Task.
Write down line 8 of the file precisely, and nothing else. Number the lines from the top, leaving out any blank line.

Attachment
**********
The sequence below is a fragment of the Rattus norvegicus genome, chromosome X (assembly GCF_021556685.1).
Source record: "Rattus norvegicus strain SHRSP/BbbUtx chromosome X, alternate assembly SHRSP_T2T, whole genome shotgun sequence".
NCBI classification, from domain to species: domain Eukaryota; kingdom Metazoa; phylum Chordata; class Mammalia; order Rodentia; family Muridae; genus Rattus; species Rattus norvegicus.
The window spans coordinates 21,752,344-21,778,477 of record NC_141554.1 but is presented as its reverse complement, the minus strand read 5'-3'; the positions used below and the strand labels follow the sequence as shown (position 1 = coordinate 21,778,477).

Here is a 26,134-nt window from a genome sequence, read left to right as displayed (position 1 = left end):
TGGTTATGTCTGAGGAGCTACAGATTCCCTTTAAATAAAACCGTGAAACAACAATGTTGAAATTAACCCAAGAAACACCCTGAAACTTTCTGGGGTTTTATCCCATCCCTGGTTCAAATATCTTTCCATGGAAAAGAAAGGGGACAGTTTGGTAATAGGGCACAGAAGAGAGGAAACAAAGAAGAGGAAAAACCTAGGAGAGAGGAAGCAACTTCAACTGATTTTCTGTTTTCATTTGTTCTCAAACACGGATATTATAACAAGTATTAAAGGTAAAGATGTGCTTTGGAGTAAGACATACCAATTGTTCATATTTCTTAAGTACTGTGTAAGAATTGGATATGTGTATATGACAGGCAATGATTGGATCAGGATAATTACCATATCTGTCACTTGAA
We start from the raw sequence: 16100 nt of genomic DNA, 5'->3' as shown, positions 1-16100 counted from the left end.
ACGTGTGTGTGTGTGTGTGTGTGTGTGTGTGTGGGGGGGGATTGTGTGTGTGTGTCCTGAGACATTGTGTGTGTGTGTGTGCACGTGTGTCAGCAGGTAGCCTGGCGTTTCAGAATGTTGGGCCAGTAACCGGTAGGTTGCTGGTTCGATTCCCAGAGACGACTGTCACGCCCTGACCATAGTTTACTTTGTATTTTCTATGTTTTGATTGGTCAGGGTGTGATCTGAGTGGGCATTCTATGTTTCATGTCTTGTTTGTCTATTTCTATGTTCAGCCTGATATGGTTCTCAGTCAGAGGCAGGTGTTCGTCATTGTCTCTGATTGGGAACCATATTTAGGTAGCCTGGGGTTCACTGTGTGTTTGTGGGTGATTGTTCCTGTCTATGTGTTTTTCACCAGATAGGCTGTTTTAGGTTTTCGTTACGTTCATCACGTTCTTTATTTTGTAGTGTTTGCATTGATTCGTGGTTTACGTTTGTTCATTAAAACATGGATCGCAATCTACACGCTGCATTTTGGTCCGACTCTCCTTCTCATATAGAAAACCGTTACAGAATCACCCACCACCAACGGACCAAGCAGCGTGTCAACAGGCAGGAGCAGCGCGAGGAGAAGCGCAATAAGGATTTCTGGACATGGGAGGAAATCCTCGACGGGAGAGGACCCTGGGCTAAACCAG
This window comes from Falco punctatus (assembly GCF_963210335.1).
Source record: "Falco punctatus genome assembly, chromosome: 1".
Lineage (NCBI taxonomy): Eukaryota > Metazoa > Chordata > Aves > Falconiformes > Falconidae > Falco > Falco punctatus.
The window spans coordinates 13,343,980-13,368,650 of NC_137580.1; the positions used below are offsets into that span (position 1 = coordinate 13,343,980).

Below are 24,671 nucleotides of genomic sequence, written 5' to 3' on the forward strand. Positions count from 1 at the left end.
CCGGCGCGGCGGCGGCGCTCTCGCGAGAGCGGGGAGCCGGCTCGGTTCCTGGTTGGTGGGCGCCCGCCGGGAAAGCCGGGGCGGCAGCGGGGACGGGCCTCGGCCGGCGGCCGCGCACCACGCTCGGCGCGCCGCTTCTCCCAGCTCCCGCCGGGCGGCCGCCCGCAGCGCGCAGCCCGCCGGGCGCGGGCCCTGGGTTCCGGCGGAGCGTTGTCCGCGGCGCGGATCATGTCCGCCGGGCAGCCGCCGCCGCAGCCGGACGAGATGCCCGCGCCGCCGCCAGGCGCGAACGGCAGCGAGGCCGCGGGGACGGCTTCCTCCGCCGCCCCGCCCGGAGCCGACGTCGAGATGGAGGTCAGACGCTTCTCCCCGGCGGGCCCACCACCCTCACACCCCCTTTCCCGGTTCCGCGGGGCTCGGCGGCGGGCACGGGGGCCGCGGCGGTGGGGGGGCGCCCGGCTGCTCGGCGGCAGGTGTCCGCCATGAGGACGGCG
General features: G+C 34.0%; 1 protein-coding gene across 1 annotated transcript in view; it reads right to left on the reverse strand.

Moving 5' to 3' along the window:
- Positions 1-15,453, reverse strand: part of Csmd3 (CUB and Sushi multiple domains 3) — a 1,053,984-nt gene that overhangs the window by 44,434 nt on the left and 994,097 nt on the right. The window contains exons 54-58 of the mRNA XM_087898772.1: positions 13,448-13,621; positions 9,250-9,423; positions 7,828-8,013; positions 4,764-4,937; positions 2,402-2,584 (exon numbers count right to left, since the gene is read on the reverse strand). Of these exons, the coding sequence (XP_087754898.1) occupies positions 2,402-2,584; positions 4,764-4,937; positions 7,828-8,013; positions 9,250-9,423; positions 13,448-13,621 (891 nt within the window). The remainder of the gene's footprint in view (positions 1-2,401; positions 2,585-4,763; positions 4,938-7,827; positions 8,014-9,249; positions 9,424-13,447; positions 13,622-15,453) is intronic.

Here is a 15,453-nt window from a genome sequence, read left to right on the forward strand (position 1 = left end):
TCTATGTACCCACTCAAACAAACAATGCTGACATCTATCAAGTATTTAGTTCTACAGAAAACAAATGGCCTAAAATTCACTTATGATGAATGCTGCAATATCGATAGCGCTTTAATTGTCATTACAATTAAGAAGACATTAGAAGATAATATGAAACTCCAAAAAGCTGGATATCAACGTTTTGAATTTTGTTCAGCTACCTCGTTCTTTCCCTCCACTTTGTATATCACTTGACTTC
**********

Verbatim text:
ACGTGTGTGTGTGTGTGTGTGTGTGTGTGTGTGGGGGGGGATTGTGTGTGTGTGTCCTGAGACATTGTGTGTGTGTGTGTGCACGTGTGTCAGCAGGTAGCCTGGCGTTTCAGAATGTTGGGCCAGTAACCGGTAGGTTGCTGGTTCGATTCCCAGAGACGACTGTCACGCCCTGACCATAGTTTACTTTGTATTTTCTATGTTTTGATTGGTCAGGGTGTGATCTGAGTGGGCATTCTATGTTTCATGTCTTGTTTGTCTATTTCTATGTTCAGCCTGATATGGTTCTCAGTCAGAGGCAGGTGTTCGTCATTGTCTCTGATTGGGAACCATATTTAGGTAGCCTGGGGTTCACTGTGTGTTTGTGGGTGATTGTTCCTGTCTATGTGTTTTTCACCAGATAGGCTGTTTTAGGTTTTCGTTACGTTCATCACGTTCTTTATTTTGTAGTGTTTGCATTGATTCGTGGTTTACGTTTGTTCATTAAAACATGGATCGCAATCTACACGCTGCATTTTGGTCCGACTCTCCTTCTCATATAGAAAACCGTTACAGAATCACCCACCACCAACGGACCAAGCAGCGTGTCAACAGGCAGGAGCAGCGCGAGGAGAAGCGCAATAAGGATTTCTGGACATGGGAGGAAATCCTCGACGGGAGAGGACCCTGGGCTAAACCAG